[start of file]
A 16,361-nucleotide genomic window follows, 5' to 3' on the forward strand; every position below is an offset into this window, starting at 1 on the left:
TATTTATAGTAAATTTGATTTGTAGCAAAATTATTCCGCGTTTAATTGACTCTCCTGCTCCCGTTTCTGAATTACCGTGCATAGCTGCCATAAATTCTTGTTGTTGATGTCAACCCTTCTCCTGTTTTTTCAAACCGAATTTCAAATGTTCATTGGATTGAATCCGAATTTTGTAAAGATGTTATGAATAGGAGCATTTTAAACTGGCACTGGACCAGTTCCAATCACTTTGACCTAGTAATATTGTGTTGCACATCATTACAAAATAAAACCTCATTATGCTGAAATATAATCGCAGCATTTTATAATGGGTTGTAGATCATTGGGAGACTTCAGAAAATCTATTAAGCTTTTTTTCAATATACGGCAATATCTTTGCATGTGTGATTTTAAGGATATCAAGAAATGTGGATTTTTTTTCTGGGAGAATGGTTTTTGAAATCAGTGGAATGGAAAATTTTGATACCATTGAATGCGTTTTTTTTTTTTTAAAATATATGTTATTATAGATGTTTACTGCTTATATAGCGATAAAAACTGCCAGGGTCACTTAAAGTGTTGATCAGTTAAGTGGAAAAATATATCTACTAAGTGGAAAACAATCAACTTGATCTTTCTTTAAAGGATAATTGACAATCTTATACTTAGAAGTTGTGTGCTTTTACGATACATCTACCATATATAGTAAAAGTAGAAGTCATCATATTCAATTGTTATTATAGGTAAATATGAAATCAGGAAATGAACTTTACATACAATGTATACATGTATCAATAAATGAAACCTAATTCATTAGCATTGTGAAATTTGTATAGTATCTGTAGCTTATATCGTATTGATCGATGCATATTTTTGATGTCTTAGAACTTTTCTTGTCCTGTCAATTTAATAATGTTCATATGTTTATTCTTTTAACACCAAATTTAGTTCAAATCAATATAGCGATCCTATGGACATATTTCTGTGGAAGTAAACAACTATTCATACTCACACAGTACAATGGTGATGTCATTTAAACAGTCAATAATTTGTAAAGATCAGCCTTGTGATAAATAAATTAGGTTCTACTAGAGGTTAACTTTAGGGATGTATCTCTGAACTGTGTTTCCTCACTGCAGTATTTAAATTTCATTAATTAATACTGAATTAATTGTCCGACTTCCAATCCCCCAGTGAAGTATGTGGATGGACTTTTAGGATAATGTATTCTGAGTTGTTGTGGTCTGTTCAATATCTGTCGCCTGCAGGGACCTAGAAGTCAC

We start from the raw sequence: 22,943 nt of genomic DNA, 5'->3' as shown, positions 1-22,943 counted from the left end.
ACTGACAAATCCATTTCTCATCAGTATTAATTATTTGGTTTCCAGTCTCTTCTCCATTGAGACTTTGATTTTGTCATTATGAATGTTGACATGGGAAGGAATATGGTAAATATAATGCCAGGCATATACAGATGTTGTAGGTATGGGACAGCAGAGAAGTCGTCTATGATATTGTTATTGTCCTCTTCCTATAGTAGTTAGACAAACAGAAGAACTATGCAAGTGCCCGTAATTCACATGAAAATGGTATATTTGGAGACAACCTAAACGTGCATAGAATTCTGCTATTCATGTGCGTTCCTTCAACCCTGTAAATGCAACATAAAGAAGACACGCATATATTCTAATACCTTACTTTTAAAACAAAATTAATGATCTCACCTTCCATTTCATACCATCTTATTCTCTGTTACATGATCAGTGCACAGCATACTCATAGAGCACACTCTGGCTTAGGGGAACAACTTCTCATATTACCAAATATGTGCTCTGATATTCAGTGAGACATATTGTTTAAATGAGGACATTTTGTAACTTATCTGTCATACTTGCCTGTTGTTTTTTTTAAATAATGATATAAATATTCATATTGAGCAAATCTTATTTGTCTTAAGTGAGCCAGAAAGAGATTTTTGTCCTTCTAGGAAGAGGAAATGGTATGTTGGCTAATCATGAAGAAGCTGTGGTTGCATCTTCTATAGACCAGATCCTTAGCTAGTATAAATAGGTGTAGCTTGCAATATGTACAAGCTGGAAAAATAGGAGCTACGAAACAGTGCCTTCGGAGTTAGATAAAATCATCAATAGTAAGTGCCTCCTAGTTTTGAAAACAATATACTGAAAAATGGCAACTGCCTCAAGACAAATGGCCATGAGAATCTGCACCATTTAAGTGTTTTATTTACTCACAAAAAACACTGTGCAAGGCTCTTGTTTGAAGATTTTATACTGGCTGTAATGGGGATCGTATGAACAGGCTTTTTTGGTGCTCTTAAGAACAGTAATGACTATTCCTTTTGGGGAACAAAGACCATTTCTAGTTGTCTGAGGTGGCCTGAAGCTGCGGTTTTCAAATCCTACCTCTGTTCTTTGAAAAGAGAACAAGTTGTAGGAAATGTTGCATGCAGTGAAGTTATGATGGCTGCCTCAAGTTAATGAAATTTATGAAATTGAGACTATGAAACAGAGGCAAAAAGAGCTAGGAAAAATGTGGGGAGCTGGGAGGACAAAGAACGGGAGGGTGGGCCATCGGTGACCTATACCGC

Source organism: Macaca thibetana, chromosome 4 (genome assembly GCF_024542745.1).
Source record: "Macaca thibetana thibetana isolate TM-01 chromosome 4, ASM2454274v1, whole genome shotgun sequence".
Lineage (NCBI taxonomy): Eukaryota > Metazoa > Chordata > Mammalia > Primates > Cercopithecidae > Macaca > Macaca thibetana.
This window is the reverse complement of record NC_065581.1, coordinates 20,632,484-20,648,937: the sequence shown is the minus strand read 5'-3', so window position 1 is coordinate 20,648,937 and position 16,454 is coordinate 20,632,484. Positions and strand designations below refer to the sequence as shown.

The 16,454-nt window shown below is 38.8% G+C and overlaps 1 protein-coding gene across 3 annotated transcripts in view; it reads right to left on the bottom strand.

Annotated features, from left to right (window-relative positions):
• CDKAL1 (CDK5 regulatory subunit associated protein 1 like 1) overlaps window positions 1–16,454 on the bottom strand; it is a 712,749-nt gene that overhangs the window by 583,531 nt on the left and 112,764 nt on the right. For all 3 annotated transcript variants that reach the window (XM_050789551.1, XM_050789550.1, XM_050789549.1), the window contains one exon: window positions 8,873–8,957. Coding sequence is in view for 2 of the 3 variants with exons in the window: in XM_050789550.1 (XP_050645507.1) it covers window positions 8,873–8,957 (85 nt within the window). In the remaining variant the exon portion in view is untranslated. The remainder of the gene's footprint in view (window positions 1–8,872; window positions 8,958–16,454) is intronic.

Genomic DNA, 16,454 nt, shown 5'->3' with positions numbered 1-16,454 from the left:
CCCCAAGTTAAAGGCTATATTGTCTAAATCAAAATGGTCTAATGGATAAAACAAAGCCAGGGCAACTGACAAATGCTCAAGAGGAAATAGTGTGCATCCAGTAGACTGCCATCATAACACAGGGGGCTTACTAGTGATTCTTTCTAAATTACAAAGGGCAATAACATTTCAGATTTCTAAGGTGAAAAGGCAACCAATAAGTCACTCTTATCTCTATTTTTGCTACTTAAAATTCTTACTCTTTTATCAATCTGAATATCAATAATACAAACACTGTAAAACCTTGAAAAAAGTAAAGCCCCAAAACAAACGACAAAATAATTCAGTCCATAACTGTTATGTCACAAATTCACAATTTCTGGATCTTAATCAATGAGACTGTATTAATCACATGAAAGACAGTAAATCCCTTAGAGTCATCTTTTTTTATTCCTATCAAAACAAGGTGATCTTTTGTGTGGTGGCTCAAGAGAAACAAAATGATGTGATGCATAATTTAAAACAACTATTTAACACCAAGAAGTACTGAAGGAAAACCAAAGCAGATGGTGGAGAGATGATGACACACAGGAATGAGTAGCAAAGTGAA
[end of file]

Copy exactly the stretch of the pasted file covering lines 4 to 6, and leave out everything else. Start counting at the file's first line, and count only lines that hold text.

ACTGACAAATCCATTTCTCATCAGTATTAATTATTTGGTTTCCAGTCTCTTCTCCATTGAGACTTTGATTTTGTCATTATGAATGTTGACATGGGAAGGAATATGGTAAATATAATGCCAGGCATATACAGATGTTGTAGGTATGGGACAGCAGAGAAGTCGTCTATGATATTGTTATTGTCCTCTTCCTATAGTAGTTAGACAAACAGAAGAACTATGCAAGTGCCCGTAATTCACATGAAAATGGTATATTTGGAGACAACCTAAACGTGCATAGAATTCTGCTATTCATGTGCGTTCCTTCAACCCTGTAAATGCAACATAAAGAAGACACGCATATATTCTAATACCTTACTTTTAAAACAAAATTAATGATCTCACCTTCCATTTCATACCATCTTATTCTCTGTTACATGATCAGTGCACAGCATACTCATAGAGCACACTCTGGCTTAGGGGAACAACTTCTCATATTACCAAATATGTGCTCTGATATTCAGTGAGACATATTGTTTAAATGAGGACATTTTGTAACTTATCTGTCATACTTGCCTGTTGTTTTTTTTAAATAATGATATAAATATTCATATTGAGCAAATCTTATTTGTCTTAAGTGAGCCAGAAAGAGATTTTTGTCCTTCTAGGAAGAGGAAATGGTATGTTGGCTAATCATGAAGAAGCTGTGGTTGCATCTTCTATAGACCAGATCCTTAGCTAGTATAAATAGGTGTAGCTTGCAATATGTACAAGCTGGAAAAATAGGAGCTACGAAACAGTGCCTTCGGAGTTAGATAAAATCATCAATAGTAAGTGCCTCCTAGTTTTGAAAACAATATACTGAAAAATGGCAACTGCCTCAAGACAAATGGCCATGAGAATCTGCACCATTTAAGTGTTTTATTTACTCACAAAAAACACTGTGCAAGGCTCTTGTTTGAAGATTTTATACTGGCTGTAATGGGGATCGTATGAACAGGCTTTTTTGGTGCTCTTAAGAACAGTAATGACTATTCCTTTTGGGGAACAAAGACCATTTCTAGTTGTCTGAGGTGGCCTGAAGCTGCGGTTTTCAAATCCTACCTCTGTTCTTTGAAAAGAGAACAAGTTGTAGGAAATGTTGCATGCAGTGAAGTTATGATGGCTGCCTCAAGTTAATGAAATTTATGAAATTGAGACTATGAAACAGAGGCAAAAAGAGCTAGGAAAAATGTGGGGAGCTGGGAGGACAAAGAACGGGAGGGTGGGCCATCGGTGACCTATACCGC

Source organism: Macaca thibetana, chromosome 4 (genome assembly GCF_024542745.1).
Source record: "Macaca thibetana thibetana isolate TM-01 chromosome 4, ASM2454274v1, whole genome shotgun sequence".